The past three years have pretty much been about surviving for me. I haven’t been running and I haven’t been working out. More than a few times, I thought of just shutting this blog down and moving on with my life – without running and fitness. In a lot of ways, running is who I was, not who I am. Ever since I did survive a blood clot in my leg (DVT) that went to my lung (PE) just over three years ago, I have been unable to run. At first it was physically difficult for me to do so and after that, it became an emotional struggle to even think about putting on running shoes. I began running way back when to lose weight, take care of myself and get my life together. It worked. I was happy, healthy and in better shape than I had ever been in my life.
Then, my mom passed away while running one day and then I almost did after running one weekend. I hated running – I still do sometimes. I had given it everything and in return, I faced more heartache then I ever envisioned at just 29 years old. None of my happy memories of running mattered to me anymore. I locked running up and threw away the key. I refused to care – about running, about my health, about my happiness. I felt betrayed by my body and my emotions. How was I out of breath just walking into the kitchen and how could I hate something that had once brought me so much joy?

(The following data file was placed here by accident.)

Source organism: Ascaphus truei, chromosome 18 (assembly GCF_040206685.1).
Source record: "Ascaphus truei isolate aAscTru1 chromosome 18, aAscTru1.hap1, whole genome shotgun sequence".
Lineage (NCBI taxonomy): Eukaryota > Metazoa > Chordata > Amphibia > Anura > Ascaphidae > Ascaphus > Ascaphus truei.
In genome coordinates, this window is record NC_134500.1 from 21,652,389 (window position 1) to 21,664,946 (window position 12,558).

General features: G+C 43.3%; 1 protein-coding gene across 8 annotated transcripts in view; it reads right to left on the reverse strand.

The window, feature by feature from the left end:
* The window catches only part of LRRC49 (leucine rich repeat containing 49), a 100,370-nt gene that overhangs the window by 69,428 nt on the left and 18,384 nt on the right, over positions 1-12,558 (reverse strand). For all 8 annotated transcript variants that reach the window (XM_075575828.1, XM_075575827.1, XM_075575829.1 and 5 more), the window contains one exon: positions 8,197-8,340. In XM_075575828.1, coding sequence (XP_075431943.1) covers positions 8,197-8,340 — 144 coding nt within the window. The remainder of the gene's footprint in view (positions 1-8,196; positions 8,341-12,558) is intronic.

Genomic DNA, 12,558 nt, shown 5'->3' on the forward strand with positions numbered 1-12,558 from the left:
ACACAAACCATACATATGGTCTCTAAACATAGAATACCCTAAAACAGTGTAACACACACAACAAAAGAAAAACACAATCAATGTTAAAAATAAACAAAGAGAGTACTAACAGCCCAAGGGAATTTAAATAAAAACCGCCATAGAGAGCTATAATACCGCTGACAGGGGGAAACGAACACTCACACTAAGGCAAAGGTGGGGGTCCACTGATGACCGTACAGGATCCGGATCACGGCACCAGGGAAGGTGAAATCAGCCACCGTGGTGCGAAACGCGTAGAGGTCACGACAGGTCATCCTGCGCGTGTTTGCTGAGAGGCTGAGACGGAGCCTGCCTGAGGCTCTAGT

For the past three years, I tried my absolute hardest to forget about running and the good times. I had no choice. I had to focus on making it through what proved to be a long and difficult recovery and managing a lifelong illness. Here and there, I tried to walk or jog, but it always ended (or started) in tears and I once again found myself on an emotional roller coaster of sadness, fear, blame, anger and betrayal.